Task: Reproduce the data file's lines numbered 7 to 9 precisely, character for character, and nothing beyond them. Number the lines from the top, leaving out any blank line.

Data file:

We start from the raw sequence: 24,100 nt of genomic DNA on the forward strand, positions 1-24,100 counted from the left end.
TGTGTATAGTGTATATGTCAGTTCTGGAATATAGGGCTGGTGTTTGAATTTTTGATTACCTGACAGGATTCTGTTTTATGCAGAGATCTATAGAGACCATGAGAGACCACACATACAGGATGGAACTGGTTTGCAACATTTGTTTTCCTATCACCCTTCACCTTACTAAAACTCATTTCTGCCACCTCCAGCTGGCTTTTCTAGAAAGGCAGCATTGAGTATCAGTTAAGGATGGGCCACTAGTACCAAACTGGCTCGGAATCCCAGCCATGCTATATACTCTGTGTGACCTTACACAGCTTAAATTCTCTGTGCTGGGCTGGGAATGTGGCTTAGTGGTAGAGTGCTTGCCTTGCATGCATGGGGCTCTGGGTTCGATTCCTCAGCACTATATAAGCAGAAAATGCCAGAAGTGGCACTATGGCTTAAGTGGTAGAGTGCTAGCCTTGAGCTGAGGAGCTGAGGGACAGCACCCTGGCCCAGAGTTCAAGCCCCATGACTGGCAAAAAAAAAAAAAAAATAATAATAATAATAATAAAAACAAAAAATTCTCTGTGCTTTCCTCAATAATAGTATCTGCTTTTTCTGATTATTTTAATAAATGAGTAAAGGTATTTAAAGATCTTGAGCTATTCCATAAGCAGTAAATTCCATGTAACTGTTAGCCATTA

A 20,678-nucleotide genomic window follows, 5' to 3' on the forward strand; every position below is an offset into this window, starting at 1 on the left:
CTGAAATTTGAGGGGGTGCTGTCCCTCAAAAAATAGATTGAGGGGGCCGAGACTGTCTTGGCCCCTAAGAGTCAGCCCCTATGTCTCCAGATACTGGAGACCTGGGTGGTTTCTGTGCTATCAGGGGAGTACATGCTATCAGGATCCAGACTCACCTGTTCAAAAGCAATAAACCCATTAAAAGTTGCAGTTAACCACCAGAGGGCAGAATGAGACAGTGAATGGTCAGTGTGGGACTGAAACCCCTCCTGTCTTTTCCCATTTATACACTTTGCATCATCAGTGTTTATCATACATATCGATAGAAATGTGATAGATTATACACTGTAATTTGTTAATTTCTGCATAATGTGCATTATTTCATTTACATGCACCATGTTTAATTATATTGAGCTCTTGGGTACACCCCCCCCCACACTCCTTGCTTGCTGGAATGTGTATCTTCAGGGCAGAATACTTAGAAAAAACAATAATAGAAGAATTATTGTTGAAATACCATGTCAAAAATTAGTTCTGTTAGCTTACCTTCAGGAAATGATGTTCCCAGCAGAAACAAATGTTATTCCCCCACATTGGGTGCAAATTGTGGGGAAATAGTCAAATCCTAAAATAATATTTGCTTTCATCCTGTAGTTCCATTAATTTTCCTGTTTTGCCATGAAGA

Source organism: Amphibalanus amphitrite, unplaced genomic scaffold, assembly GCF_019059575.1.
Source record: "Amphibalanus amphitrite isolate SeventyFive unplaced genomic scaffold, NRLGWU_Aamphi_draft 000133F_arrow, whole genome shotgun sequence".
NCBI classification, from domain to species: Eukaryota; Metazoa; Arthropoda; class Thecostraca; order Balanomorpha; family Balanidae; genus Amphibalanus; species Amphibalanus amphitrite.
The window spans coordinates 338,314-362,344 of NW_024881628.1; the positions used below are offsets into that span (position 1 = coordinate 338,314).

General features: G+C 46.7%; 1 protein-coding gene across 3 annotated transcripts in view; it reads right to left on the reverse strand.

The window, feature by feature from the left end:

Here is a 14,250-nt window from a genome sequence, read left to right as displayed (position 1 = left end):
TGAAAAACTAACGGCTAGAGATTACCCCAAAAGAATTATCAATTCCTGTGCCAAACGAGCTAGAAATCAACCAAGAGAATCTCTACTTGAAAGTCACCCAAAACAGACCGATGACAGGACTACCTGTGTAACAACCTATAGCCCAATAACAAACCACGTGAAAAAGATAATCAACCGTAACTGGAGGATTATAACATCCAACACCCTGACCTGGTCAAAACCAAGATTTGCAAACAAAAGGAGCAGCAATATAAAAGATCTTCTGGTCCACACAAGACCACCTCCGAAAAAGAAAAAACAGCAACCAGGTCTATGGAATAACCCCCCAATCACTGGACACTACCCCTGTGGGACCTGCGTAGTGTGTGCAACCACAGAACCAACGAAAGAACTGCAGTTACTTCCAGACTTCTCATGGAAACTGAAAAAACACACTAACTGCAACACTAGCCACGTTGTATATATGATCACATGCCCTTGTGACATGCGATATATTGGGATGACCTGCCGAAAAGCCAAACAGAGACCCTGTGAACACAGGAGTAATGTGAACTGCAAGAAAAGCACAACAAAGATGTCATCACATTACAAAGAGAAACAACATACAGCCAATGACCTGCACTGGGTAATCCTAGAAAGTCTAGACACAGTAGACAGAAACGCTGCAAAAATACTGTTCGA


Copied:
NCBI classification, from domain to species: Eukaryota; Metazoa; Arthropoda; class Thecostraca; order Balanomorpha; family Balanidae; genus Amphibalanus; species Amphibalanus amphitrite.
The window spans coordinates 338,314-362,344 of NW_024881628.1; the positions used below are offsets into that span (position 1 = coordinate 338,314).

General features: G+C 46.7%; 1 protein-coding gene across 3 annotated transcripts in view; it reads right to left on the reverse strand.